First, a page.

• Funding This study is sponsored by F. Hoffmann-La Roche, Ltd., Basel, Switzerland, which was involved in study design and will be involved in the collection, analysis and interpretation of the data. This trial was initially developed as part of an NIHR-funded Clinician Scientist Fellowship awarded to Toby M Maher (NIHR Ref: CS-2013-13-017) and subsequently adapted following discussions with F. Hoffmann-La Roche, Ltd.

  • Competing interests TMM has received industry-academic research funding from GlaxoSmithKline R&D and UCB, has served on a clinical trial advisory board for GlaxoSmithKline R&D, has received stock options from Apellis and has received consultancy or speaker fees from AstraZeneca, Bayer, Biogen Idec, Boehringer Ingelheim, Cipla, GlaxoSmithKline R&D, ProMetic, Roche, Sanumed and UCB. TJC has received unrestricted educational grants, travel assistance and speaker fees from and served on an advisory board for Boehringer Ingelheim, has received unrestricted educational grants and speaker fees from and served on an advisory board for Roche, has received unrestricted educational grants from Actelion Ltd., Bayer, BMS and Sanofi and has served on an advisory board for AstraZeneca. AF serves as a consultant and steering committee member for Boehringer Ingelheim and Roche. MK, or his institution, has received unrestricted educational grants, speaker fees and research grants from Boehringer Ingelheim and Roche and has served on advisory boards for Boehringer Ingelheim and Roche. DJL is a steering committee member for this study and has received consulting fees from and has served on advisory boards for Genentech-Roche and Veracyte, has served on advisory boards for Boehringer Ingelheim, has served on an adjudication committee for Degge Group, has received lecture fees and fees for generation of educational content from and served on a steering committee for the France Foundation and has received consulting fees from FibroGen, Global Blood Therapeutics, ImmuneWorks, Patara Pharmaceuticals, Philips Respironics and Sanofi Genzyme. DJL’s institution, Columbia University, has received funding for clinical trials in IPF from Boehringer Ingelheim, FibroGen and Global Blood Therapeutics and has received consulting fees from the Pulmonary Fibrosis Foundation. MM-M, or her institution, has received grants from AstraZeneca, Boehringer Ingelheim, BRN, Chiesi, GlaxoSmithKline, InterMune and Roche. JA is an employee of F. Hoffmann-La Roche, Ltd. K-UK is an employee and shareholder of F. Hoffmann-La Roche, Ltd. VC receives consultancy and lecture fees and support for travel to medical meetings from Actelion and Roche, receives consultancy and lecture fees, support for travel to medical meetings and fees for development of educational presentations from Boehringer Ingelheim, receives consultancy and lecture fees from Novartis and Sanofi, receives consultancy fees from Bayer, Galapagos, GlaxoSmithKline and MSD, is a member of an adjudication committee for Gilead, is a chair of the DSMB for Promedior, is a member of the DSMB for Celgene and receives grants to his institution from Boehringer Ingelheim and Roche.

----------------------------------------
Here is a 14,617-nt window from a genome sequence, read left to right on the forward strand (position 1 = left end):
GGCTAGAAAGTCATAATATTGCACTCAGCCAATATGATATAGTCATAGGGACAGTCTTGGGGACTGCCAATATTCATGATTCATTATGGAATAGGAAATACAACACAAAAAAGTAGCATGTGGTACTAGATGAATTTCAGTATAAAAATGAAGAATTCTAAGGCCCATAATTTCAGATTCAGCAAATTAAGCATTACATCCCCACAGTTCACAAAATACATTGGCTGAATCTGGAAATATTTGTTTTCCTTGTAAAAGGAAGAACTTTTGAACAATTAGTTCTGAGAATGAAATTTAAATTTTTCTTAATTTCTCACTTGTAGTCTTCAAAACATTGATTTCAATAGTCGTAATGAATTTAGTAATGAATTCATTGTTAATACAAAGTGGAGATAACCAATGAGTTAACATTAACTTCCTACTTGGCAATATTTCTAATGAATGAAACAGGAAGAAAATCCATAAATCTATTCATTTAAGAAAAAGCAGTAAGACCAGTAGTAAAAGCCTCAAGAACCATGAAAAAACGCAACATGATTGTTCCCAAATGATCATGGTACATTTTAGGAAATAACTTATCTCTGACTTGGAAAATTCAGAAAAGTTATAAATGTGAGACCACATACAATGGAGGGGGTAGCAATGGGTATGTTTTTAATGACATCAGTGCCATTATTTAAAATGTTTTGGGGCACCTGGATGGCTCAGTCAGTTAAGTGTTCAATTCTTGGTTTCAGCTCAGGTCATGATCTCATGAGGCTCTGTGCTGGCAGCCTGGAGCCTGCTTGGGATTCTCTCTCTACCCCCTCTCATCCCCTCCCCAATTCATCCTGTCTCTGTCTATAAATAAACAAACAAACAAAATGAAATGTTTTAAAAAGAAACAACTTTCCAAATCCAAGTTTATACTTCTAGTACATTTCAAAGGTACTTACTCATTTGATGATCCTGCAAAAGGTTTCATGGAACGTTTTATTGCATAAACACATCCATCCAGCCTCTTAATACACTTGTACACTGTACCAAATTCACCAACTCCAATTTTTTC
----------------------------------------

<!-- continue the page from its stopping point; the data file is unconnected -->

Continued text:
• Ethics The Ethics Committees of the local study centres: Australia: Bellberry Human Research Ethics Committee; Belgium: UZ Leuven campus Gasthuisberg Ethische commimissie onderzoek; Canada: UBC-Providence Health Care Research Institut; Czech Republic: Etická komise Všeobecné fakultní nemocnice v Praze; Denmark: Regionshuset, Viborg, Regionssekretariatet, Juridisk kontor De Videnskabsetiske Komiteer, For Region Midtjylland; Germany: Justus-Liebig-Universität Gießen, Ethik-Kommission des FB Medizin; Greece: National Ethics Committee; Ireland: Clinical Research Ethics Committee of the Cork Teaching Hospitals; Israel: Meir Medical Center, Helsinki Committee; Italy: Comitato Etico IRST IRCCS; Poland: Bioethics Committee of Medical University in Łódź; Portugal: CEIC-Comissão de Ética para Investigação Clínica; Spain: CEIC Hospital de Bellvitge; UK: North East-Newcastle & North Tyneside 1 Research Ethics Committee.

  • Provenance and peer review Not commissioned; externally peer reviewed.

  • Data statement Qualified researchers may request access to individualpatient level data through the clinical study data request platform (www.clinicalstudydatarequest.com).Further details on Roche’s criteria for eligible studies are available here (https://clinicalstudydatarequest.com/Study-Sponsors/Study-Sponsors-Roche.aspx).For further details on Roche’s Global Policy on the Sharing of ClinicalInformation and how to request access to related clinical study documents, seehere (https://www.roche.com/research_and_development/who_we_are_how_we_work/clinical_trials/our_commitment_to_data_sharing.htm).